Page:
Asafoetida is the dried latex (gum oleoresin) exuded from the rhizome or tap root of several species of Ferula, a perennial herb that grows 1 to 1.5 m (3.3 to 4.9 ft) tall. The species is native to the deserts of Iran and mountains of Afghanistan and is mainly cultivated in nearby India. As its name suggests, asafoetida has a fetid smell, but in cooked dishes, it delivers a smooth flavour reminiscent of leeks. It is also known as devil's dung, asant, food of the gods, jowani badian, stinking gum, hing, hengu, ingu, kayam, and ting. The plant is thought to be in the same genus as the now extinct silphium .
Origin and Distribution
The species are distributed from the Mediterranean region to Central Asia. In India it is grown in Kashmir and in some parts of Punjab. The major supply of asafoetida to India is from Afghanistan and Iran. There are two main varieties of asafoetida ie. Hing Kabuli Sufaid (Milky white asafoetida) and Hing Lal (Red asafoetida). Asafoetida is acrid and bitter in taste and emits a strong disagreeable pungent odour due to the presence of sulphur compounds therein. The white or pale variety is water soluble, whereas the dark or black variety is oil soluble. Since pure asafoetida is not preferred due to its strong flavour, it is mixed with starch and gum and sold as compounded asafoetida mostly in bricket form. It is also available in free flowing (Powder form) or in tablet forms.
Cultivation & Manufacture
The plant is a perennial of the carrot family and may grow as high as 3.6m. After four years, when it is ready to yield asafetida, the stems are cut down close to the root, and a milky juice flows out that quickly sets into a solid resinous mass. A freshly exposed surface of asafoeida has a translucent, pearly white appearance, but it soon darkens in the air, becoming first pink and finally reddish brown.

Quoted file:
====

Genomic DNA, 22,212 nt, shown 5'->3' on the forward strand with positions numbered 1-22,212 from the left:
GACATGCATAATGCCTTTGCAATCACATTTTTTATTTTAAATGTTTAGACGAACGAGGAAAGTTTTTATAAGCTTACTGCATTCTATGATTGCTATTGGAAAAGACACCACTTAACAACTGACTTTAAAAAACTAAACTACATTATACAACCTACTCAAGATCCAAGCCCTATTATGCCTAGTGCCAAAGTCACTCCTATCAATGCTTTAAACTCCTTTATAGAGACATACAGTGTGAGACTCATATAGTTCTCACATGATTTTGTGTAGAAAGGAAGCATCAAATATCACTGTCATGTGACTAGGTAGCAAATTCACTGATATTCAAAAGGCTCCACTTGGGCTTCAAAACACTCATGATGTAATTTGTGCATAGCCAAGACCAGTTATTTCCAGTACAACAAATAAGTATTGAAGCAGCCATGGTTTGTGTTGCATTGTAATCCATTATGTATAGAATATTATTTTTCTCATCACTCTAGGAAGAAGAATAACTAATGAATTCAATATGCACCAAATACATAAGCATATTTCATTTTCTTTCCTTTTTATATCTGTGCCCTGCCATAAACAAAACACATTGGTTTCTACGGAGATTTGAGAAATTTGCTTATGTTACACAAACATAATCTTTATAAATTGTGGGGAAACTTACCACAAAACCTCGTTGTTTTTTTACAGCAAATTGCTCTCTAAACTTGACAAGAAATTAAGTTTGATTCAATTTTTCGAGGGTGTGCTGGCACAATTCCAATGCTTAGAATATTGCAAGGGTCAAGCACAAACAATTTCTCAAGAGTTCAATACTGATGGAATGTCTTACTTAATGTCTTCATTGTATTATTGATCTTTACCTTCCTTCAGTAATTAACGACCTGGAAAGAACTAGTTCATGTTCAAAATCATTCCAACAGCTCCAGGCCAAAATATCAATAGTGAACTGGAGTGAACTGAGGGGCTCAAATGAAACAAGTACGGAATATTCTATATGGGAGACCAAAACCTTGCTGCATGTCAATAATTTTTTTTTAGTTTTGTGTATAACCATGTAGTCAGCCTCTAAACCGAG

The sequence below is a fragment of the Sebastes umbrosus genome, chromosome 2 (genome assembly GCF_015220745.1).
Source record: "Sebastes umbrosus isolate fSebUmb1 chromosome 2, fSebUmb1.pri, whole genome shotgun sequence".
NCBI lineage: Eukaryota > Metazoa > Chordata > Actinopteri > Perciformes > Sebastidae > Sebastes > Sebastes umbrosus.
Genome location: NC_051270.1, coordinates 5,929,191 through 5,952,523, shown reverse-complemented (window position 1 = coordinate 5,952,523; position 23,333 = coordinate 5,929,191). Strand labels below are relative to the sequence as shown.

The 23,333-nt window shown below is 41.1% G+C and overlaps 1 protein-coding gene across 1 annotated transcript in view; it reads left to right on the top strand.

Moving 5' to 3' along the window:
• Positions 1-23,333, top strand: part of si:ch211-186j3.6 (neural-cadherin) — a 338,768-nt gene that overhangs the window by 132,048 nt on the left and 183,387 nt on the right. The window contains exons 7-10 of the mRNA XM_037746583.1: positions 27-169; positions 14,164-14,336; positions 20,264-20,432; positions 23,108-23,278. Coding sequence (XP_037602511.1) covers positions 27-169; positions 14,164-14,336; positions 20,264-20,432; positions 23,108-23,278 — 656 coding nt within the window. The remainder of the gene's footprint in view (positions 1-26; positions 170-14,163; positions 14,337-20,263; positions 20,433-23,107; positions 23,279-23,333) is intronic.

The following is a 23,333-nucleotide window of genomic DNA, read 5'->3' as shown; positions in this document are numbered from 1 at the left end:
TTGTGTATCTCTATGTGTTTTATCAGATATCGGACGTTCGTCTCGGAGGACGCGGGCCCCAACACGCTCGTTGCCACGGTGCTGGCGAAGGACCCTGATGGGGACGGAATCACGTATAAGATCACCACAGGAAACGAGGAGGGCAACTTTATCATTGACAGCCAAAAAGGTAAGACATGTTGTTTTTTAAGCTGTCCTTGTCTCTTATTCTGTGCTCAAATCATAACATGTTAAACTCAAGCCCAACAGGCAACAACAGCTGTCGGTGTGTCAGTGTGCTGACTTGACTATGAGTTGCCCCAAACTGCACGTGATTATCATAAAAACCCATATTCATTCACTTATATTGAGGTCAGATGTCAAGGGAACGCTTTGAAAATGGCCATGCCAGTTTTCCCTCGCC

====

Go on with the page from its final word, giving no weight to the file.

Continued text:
Dried asafetida consists mostly of a resin (25 to 60% of the total mass, 60% or which are esters of ferula acid) and a complex carbohydrate part (25to 30%). The essential oil (10%) contains a wealth of sulfur compounds, mainly (R)-2-butyl-1-propenyl disulphide (50%), 1-(1-methylthiopropyl)1-propenyl disulphide and 2-butyl-3-methylthioally1 disulphide. Furthermore, di-2-butyl etrasulphide have been found. The essential oil contains also some terpenes(alpha-pinene, phellandrenen) and hendecylsulphonyl acetic acid. Ethers of sesquiterpenes with coumarines have also been identified (farnesiferoles).
Aroma and flavour
The whole plant is used as a fresh vegetable, the inner portion of the full-grown stem being regarded as a delicacy. The horrible smell of fresh asafoetida does not seem to qualify as a valuable food enhancement, but after frying (and in small dosage), the resin, the taste becomes rather pleasant, even for Western taste buds. The so-called "powdered asafetida" is the resin mixed with rice flour and therefore much less strong in taste, but more easy in application.
This spice is used as a digestive aid, in food as a condiment, and in pickling. It typically works as a flavour enhancer and, used along with turmeric, is a standard component of Indian cuisine, particularly in lentil curries such as dal, sambar as well as in numerous vegetable dishes. It is sometimes used to harmonize sweet, sour, salty, and spicy components in food. Asafoetida, onion, and garlic are forbidden in yogic texts, and places them alongside meat and alcohol in terms of producing tamas or lethargy. The spice is added to the food at the time of tempering. Sometimes dried and ground asafoetida (in very mild quantity) can be mixed with salt and eaten with raw salad.
In its pure form, its odour is so strong, the pungent smell will contaminate other spices stored nearby if it is not stored in an airtight container; many commercial preparations of asafoetida use the resin ground up and mixed with a larger volume of wheat flour. The mixture is sold in sealed plastic containers. However, its odour and flavour become much milder and much less pungent upon heating in oil or ghee. Sometimes, it is fried along with sautéed onion and garlic.
Asafoetida is considered a digestive in that it reduces flatulence. It is, however, one of the five pungent vegetables generally avoided by Buddhist vegetarians.